Managing the Anxiety of Starting a New Job and Making a Positive Impression
Starting a new job is a big transition and with it can come a lot of stress. If you are considering a role change, or about to begin an opportunity, what can you do to manage your new job anxiety and make a positive impression on your employer? Here are a few things to consider.
Acknowledge It’s a Big Change
Starting a new job is widely considered to be one of the top ten life-changing (a.k.a., stressful) events. Like getting married, divorced or having a baby, joining a new company has a way of significantly altering your day-to-day life. A different job means a new role, but it also means many other considerable changes — a different environment, people to meet, a new manager and managing style, a foreign culture, altered schedules and a different benefits package to learn. The changes can be overwhelming. Even the seemingly “small” aspects of starting a new job (the commute or remote setup, learning all your teammates’ names, setting up new technology) can cause some stress.
Change Anxiety is Normal
It is important to realize that it is perfectly normal to have new job anxiety. Things are going to be different, and it is natural to feel nervous about the changes. You may even find yourself second-guessing your decision to leave your previous job, but don’t react too quickly. Give yourself time to get adjusted to your new role and find something positive to focus on every day (e.g., “My team is helpful, and it’s great that I already know how to use the software package.”).
Work Like You’re in a Fish Bowl
First impressions aren’t made in a day, but over the first few months. Don’t get too comfortable in your new job too fast. Instead, work like you’re on “probation.” You have several weeks to prove to your employer that they made the right choice in hiring you — or not. But if you do slip up and make a mistake, make sure to own up to it and come back the next day to try again.
Be a Model Worker
Showing that you’re a good worker is actually quite easy. Showcase your good work habits like arriving to work on time and not leaving early (even when working remotely). Be productive. Don’t take long lunches or be incommunicado. Be proactive about trying to establish connections with your colleagues. Stay busy, ask good questions, don’t distract others and try not to complain. Your colleagues and manager will appreciate you more for just doing your job.
Logins, passwords, a to-do list, highlights from orientations – whatever info is shared, it’s good to have a notebook and pen handy so you can take notes at a moment’s notice. Chances are, you’ll be receiving a lot of information in the first few days of the new position. And the combination of excitement, nerves and the fact that you’re learning everyone’s name, will make it nearly impossible to remember everything thrown your way. Having notes to reference will keep you on track and help reduce new job anxiety. Will you even remember all your passwords on Day 2? Don’t leave it up to chance!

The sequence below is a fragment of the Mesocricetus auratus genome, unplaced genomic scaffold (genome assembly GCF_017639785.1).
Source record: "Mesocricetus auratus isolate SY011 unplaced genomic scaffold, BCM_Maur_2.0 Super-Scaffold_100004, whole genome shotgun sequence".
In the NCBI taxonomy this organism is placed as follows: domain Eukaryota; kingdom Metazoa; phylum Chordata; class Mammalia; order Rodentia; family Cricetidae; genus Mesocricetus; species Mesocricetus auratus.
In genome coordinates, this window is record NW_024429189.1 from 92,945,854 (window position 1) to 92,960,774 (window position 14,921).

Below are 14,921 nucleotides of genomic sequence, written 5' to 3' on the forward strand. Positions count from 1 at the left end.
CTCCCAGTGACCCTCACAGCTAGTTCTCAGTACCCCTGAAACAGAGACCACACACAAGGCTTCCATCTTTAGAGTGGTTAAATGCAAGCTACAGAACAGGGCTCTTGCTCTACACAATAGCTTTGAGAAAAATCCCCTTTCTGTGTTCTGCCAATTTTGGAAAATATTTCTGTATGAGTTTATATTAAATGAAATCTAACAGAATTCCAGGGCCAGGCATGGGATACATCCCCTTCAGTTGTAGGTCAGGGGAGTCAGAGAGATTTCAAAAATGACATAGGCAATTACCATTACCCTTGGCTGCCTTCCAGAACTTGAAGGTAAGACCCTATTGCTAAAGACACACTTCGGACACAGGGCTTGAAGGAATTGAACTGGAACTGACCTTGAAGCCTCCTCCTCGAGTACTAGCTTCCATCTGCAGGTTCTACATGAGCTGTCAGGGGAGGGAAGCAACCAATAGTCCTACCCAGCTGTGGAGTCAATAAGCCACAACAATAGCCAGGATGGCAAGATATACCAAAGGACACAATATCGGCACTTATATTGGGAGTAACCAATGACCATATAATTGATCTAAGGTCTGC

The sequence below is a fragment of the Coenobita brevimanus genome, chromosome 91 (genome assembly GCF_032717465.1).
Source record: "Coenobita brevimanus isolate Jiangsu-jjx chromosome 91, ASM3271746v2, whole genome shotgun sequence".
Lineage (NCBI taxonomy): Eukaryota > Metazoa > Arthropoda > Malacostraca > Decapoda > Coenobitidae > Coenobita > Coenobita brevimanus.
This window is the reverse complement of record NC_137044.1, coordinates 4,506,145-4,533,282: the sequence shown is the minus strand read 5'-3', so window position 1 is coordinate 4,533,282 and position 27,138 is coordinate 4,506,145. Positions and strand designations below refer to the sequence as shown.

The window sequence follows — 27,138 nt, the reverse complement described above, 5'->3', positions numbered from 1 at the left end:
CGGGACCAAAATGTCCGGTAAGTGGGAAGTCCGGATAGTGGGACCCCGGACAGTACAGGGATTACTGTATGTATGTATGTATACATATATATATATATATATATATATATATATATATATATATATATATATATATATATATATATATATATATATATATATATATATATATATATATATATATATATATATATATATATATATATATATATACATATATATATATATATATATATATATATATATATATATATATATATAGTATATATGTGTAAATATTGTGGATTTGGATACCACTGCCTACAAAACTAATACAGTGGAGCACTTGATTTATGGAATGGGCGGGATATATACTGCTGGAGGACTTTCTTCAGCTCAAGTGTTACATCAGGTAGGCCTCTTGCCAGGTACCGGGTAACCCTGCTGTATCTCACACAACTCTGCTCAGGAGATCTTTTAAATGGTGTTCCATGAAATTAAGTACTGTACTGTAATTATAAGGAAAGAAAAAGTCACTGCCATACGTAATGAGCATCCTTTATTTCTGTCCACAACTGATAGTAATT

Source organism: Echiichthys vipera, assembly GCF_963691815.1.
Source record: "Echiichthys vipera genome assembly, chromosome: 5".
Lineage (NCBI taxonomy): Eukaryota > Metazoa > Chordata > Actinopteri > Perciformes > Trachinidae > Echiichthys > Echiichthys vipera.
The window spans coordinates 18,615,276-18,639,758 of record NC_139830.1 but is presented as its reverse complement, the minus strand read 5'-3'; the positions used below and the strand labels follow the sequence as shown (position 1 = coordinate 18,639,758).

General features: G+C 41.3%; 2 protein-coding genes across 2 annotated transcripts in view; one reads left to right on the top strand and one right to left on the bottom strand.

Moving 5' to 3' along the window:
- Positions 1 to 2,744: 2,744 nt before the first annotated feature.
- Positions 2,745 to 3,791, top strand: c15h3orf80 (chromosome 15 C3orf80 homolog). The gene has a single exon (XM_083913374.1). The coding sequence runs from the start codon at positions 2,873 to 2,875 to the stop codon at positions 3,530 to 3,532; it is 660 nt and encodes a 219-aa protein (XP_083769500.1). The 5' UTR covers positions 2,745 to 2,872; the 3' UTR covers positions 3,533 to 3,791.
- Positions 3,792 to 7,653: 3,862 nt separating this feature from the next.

(Hint, don’t use your phone for note taking; staring down at your smart phone during a meeting sets the wrong tone, even if it’s for a legitimate reason.)
Pay Attention to Culture
Learning about office culture is not something you can fully grasp by reading an employee handbook; you have to live it to understand it. It’s especially hard to do while working remotely which could be stressful.
While it is important to follow office policies and guidelines, you must also clue into the “unwritten” rules and systems at work. For example, you may discover that your team members do an informal check-in midweek and you could fit in more quickly if you joined them. You may also find ways to lose favor with your bosses by not paying attention to the culture. If, for instance, a VP uses a conference room on most Wednesdays at 9:00 AM even though it isn’t on the schedule, don’t book a meeting in the same room at 8:45 AM.
Be Open to Direction and Feedback
Since you are new to the job, by definition you are not an expert. Check in with your manager and colleagues to make sure you are on the right track. Don’t be afraid to ask questions or ask for feedback (“How am I doing so far?”). Remember, with anything new, there really are no bad questions.
While checking in with your manager occasionally is a great idea, don’t become too dependent on your boss’ guidance. You want to prove that you can work autonomously and can add value to the organization. Volunteer for projects, or offer to assist with them. Brainstorm new ideas to tackle the company’s or department’s business issues. Show that you can take initiative while keeping lines of communication open. This is especially true if your onboarding is remote.
The beginning weeks in a new job are a stressful time of transition, but they also give you a chance to demonstrate what kind of worker you are. Make sure to show that you are a key player, not a poor hiring choice. By following these guidelines you can prove that you are a solid employee and a future top performer in the organization – and overcome new job anxiety.
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